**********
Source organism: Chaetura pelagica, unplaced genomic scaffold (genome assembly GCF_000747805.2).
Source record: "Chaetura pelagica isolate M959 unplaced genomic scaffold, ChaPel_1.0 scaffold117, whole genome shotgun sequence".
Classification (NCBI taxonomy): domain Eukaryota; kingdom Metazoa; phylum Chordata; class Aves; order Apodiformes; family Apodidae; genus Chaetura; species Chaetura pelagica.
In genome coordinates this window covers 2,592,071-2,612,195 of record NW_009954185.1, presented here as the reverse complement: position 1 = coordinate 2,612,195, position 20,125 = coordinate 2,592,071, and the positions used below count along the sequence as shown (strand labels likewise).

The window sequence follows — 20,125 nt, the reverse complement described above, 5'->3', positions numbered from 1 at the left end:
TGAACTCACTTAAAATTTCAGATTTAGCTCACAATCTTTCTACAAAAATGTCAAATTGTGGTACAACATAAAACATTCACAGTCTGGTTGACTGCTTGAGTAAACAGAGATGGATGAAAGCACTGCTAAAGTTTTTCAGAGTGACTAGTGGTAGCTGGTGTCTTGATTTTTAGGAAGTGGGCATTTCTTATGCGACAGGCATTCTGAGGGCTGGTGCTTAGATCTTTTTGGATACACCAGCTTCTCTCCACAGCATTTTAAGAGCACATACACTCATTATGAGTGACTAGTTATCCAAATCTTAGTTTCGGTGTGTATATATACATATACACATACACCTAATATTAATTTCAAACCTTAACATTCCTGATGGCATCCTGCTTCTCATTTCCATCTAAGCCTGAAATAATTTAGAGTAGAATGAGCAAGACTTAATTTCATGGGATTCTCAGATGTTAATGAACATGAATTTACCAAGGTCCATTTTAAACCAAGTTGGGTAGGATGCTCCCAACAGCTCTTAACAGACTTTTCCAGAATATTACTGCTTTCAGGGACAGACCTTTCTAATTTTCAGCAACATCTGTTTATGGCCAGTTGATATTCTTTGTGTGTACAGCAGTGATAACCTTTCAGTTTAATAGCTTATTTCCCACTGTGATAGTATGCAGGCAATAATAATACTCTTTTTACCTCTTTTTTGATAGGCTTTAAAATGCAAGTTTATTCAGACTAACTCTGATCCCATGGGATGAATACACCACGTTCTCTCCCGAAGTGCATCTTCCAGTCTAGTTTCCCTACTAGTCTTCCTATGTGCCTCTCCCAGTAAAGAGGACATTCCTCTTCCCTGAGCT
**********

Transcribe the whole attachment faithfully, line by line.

Source organism: Chaetura pelagica, unplaced genomic scaffold (genome assembly GCF_000747805.2).
Source record: "Chaetura pelagica isolate M959 unplaced genomic scaffold, ChaPel_1.0 scaffold117, whole genome shotgun sequence".
Classification (NCBI taxonomy): domain Eukaryota; kingdom Metazoa; phylum Chordata; class Aves; order Apodiformes; family Apodidae; genus Chaetura; species Chaetura pelagica.
In genome coordinates this window covers 2,592,071-2,612,195 of record NW_009954185.1, presented here as the reverse complement: position 1 = coordinate 2,612,195, position 20,125 = coordinate 2,592,071, and the positions used below count along the sequence as shown (strand labels likewise).

The window sequence follows — 20,125 nt, the reverse complement described above, 5'->3', positions numbered from 1 at the left end:
TGAACTCACTTAAAATTTCAGATTTAGCTCACAATCTTTCTACAAAAATGTCAAATTGTGGTACAACATAAAACATTCACAGTCTGGTTGACTGCTTGAGTAAACAGAGATGGATGAAAGCACTGCTAAAGTTTTTCAGAGTGACTAGTGGTAGCTGGTGTCTTGATTTTTAGGAAGTGGGCATTTCTTATGCGACAGGCATTCTGAGGGCTGGTGCTTAGATCTTTTTGGATACACCAGCTTCTCTCCACAGCATTTTAAGAGCACATACACTCATTATGAGTGACTAGTTATCCAAATCTTAGTTTCGGTGTGTATATATACATATACACATACACCTAATATTAATTTCAAACCTTAACATTCCTGATGGCATCCTGCTTCTCATTTCCATCTAAGCCTGAAATAATTTAGAGTAGAATGAGCAAGACTTAATTTCATGGGATTCTCAGATGTTAATGAACATGAATTTACCAAGGTCCATTTTAAACCAAGTTGGGTAGGATGCTCCCAACAGCTCTTAACAGACTTTTCCAGAATATTACTGCTTTCAGGGACAGACCTTTCTAATTTTCAGCAACATCTGTTTATGGCCAGTTGATATTCTTTGTGTGTACAGCAGTGATAACCTTTCAGTTTAATAGCTTATTTCCCACTGTGATAGTATGCAGGCAATAATAATACTCTTTTTACCTCTTTTTTGATAGGCTTTAAAATGCAAGTTTATTCAGACTAACTCTGATCCCATGGGATGAATACACCACGTTCTCTCCCGAAGTGCATCTTCCAGTCTAGTTTCCCTACTAGTCTTCCTATGTGCCTCTCCCAGTAAAGAGGACATTCCTCTTCCCTGAGCT